A prospective multicentre study of healthcare provider preference in rapid HIV testing kits: Determine versus INSTI

Détails

ID Serval
serval:BIB_7E5A2A0B1BFC
Type
Article: article d'un périodique ou d'un magazine.
Collection
Publications
Institution
Titre
A prospective multicentre study of healthcare provider preference in rapid HIV testing kits: Determine versus INSTI
Périodique
International journal of STD & AIDS
Auteur(s)
Amyai N. (co-premier), Darling K., D'Acremont V., Castro E., Ebert S., Diserens M.M., Perdrix J., Fossati A.H., Bodenmann P., Cavassini M. (co-dernier)
ISSN
1758-1052 (Electronic)
ISSN-L
0956-4624
Statut éditorial
Publié
Date de publication
01/2018
Peer-reviewed
Oui
Volume
29
Numéro
1
Pages
51-56
Langue
anglais
Notes
Publication types: Journal Article
Publication Status: ppublish
Résumé
Rapid HIV testing may circumvent the practical barriers to HIV testing in several settings. User preference of the testing kits available has been relatively underexplored. We examined healthcare provider (HCP) ratings of two validated rapid testing kits in clinical practice. From 1 July to 1 December 2012 we prospectively recruited HCPs (clinic nurses) from three outpatient clinics linked to Lausanne University Hospital, Lausanne, Switzerland. The HCPs had experience in taking blood samples but varying experience in rapid HIV testing. Participating HCPs performed rapid HIV testing using Determine™ Combo (DETE) or INSTI™ (INSTI), according to a predefined randomization sequence, and rated practical aspects of each test using a Likert scale. Seventeen HCPs of 23 approached (74%) were eligible and agreed to participate, performing a total of 336 HIV tests. Globally, the testing procedure was rated as easy or very easy by 97% (DETE) to 99% (INSTI) of tests performed. Among experienced HCPs, DETE was rated easier than INSTI for kit storage (p < 0.001) and blood collection ( P = 0.012) while INSTI was rated easier than DETE for blood application ( P = 0.001) and test interpretation ( P = 0.005). Among less experienced HCPs, both tests performed equally with the exception of test interpretation ( P < 0.001) and overall ease of use ( P = 0.05) in favour of INSTI. Of all HCPs, 94% stated they would recommend INSTI over DETE based on the time to result, ease of test interpretation and overall ease of use. Rapid HIV testing was considered easy to perform, even by inexperienced nursing staff. Whilst both tests were considered easy to use, the HCPs in this study preferred INSTI to DETE overall, due to rapid time to result, ease of test interpretation and general ease of use.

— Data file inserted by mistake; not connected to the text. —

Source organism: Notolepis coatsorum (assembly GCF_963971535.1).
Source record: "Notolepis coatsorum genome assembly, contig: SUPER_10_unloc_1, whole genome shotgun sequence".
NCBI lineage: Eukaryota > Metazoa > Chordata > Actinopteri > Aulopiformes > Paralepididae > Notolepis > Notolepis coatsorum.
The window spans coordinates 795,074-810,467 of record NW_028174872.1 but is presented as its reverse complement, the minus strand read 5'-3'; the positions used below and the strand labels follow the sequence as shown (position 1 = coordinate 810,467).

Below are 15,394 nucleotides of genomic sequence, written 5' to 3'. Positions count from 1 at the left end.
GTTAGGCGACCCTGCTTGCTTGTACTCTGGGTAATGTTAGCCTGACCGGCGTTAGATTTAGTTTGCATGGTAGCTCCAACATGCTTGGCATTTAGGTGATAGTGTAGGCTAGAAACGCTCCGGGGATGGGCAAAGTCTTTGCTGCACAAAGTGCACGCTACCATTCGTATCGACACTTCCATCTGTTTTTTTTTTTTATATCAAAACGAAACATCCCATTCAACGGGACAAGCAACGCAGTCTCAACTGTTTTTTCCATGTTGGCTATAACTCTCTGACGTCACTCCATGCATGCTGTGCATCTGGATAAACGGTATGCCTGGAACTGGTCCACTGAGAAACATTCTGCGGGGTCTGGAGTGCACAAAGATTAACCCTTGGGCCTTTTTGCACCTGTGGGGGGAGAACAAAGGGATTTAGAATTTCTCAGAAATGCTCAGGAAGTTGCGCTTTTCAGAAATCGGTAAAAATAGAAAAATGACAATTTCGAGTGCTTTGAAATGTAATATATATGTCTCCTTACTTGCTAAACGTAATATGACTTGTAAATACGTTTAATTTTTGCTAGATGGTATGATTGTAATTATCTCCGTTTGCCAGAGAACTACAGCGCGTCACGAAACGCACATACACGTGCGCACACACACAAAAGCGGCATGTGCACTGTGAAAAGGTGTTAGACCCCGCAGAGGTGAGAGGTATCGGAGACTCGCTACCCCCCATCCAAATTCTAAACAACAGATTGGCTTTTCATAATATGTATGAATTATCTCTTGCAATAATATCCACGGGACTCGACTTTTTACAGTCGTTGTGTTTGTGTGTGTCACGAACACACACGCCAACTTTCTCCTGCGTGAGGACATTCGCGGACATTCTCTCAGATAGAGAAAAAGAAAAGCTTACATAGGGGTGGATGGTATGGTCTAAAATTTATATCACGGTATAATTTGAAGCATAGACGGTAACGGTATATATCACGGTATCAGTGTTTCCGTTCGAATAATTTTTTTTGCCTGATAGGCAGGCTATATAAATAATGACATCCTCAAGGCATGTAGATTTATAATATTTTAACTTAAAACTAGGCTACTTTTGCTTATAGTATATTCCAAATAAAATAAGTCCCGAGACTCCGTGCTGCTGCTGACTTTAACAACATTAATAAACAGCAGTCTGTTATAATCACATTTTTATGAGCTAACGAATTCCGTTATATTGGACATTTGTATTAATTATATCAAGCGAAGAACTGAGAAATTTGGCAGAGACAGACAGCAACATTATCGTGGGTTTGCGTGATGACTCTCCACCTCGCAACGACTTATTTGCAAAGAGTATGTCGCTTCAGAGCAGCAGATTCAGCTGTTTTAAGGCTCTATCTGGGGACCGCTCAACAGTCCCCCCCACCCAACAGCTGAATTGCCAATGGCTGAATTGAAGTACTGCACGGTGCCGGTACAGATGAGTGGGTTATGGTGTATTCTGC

Mots-clé
HIV testing, point-of-care test, preference, rapid HIV testing kit
Pubmed
Web of science
Création de la notice
11/07/2017 15:16
Dernière modification de la notice
21/07/2021 5:39
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